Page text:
When Galt says that 'a consciousness conscious only if itself' is impossible, he is in agreement Kant's assesment that direct knowledge of one's existence is impossible without sense experience and concepts (or only to a god, maybe). However, not only does Indian philosophy have a notion of direct self-knowledge, it also has a method to experience it for oneself: Yoga. In meditation, you remain fully conscious as your body and intellect go into a profound state of sleep and diminished activity. This allows you to experience the quiet and minimally-active state at the root of the subsequent analytical stirrings of the intellect (more on this later).
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Kant's succesor, Johann Fichte, came up with a criticism of the conventional idea that you can explain consciousness by analizing it. For example, you use your mind to reflect back on the actions of your mind. Then, you look at how you used your mind to look at how you used your mind to look at the actions of your mind. This can go on ad infinitum.
 
Fichte argues that you can't 'catch' yourself in the act of thinking; you can only catch yourself BY thinking, i.e. through first doing the deed. Thus, the move from unconsciousness to consciousness can only be deduced intellectually as a necessary assumption, but it can never experienced directly or studied philosophically.

According to Vedic philosophy, the structure of the perceived universe is based precisely on looking back at the first, most rudimentary conscious experience (see beginning of this thread). Awareness looks back at itself, then looks back at how it looked back at itself etc, analizes the differences and similarities between those acts, and thus comes to entertain multiple perspectives on its own powers; but those multiple perspectives are still the actions of that one single stream of awareness, which (as was the case with Fichte) can never grasp itself directly. The act of consciousness is beyond all possible means of cognizing it (Para Brahman).

In this model, Existence's repertoire of self-perspectives range from ~wakefulness empty of content~ (the simplest perspective, experienced in Yoga) all the way to the narrowest possible perspectives that can be generated by analizing it. Diversity and multiplicity are literally in the Universe's 'head', and all things and beings are somehow one. This ties back to Kant's succesors, who had a similar task of showing how the categories that make up conscious experience (causality etc.) are simply the manner in which awareness comes to grasp itself in some form. For the Schelling of 1800, the goal of full self-knowledge is reached in art, for Hegel in philosophy, and for Indians, it seems, in a direct physiological experience called Turiya (the fourth state of consciousness after Waking, Dreaming and Sleeping).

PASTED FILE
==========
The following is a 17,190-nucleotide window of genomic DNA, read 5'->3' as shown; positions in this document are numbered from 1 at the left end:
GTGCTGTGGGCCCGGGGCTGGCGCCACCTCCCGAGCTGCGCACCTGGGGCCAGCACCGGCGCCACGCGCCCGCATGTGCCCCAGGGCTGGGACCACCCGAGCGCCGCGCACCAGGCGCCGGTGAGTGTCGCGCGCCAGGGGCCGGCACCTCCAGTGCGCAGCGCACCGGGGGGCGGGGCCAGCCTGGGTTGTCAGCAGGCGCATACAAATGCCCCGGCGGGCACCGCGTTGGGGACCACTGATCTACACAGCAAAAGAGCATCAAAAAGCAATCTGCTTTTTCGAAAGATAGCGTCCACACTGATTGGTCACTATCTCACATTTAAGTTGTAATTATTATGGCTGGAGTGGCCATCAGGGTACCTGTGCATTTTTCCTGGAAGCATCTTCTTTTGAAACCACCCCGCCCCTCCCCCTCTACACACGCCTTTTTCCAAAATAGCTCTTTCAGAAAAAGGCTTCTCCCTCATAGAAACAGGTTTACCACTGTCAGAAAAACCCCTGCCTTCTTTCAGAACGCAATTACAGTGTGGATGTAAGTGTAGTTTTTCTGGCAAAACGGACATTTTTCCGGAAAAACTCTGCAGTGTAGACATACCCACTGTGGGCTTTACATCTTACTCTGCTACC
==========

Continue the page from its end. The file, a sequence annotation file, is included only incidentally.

I wonder if any prominent Objectivist intellectual has explored this topic in more detail somewhere... let me know if you have any leads.

Edited by KyaryPamyu
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The primacy of existence is a corollary to the axioms of existence , identity and awareness. I've always understood POE and it's treatment in O'ist 'literature' as a refutation of theology in the main. Not that the POE importance lies in the refutation aspect , just that as subject the topic seems to be referred to as a 'proof' of atheism.

I'm not sure if examples of Yoga or Verdic frames of consciousness are examinations of the identity of awareness as kinds or more a distinction of degree , similarly with dichotomies of conscious and unconscious or sub-conscious.

An interesting thought about 'objectless' shape , as much as O'ism would have to say about Platonic-form like true triangles existing aside from the abstraction of triangle. What do we make of the use of triangulation of in the hunting techniques of pack animals? Wolves and the like have been observed to hunt prey by a 'convergence' method of splitting into flanks and driving prey to a convergence point, is that an example of nonawareness of a nonobjectless triangle ?  or proof that triangles exist independent of knowledge?

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6 hours ago, KyaryPamyu said:

The problem with Galt's argument is in the second part of the quote, where he uses the initial premise to deduce that 'a consciousness conscious of nothing but itself is a contradiction in terms'. This can't be deduced logically but needs to be verified medically using data about the human brain and nervous system. 

If you consider consciousness as meaning "conscious of", emphasizing the fact that it is not the definition relevant to psychological states of consciousness, it would make sense. I think when there is a conflating the two definitions we end up with that question. I've had the same problem until I realized that there seems to be a non psychological (maybe philosophical vs. psychological) perspective on consciousness in Objectivism.

In that way: a "conscious of-ness" that is not "conscious of anything" is conscious of nothing, meaning a consciousness that is unconscious. A consciousness that is conscious of something, implies existence of that something, which implies existence.

Another issue is that we are never aware of nothing, yet we use the word and in a sense we are aware of it. But only conceptually, it is a placeholder. That which could be that is not. Like the variable X. So are we aware of X, yes. Does X exist, it has to be resolved. But what if it is not resolved, or what is its status while it is not resolved.

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1 hour ago, Easy Truth said:

If you consider consciousness as meaning "conscious of", emphasizing the fact that it is not the definition relevant to psychological states of consciousness, it would make sense.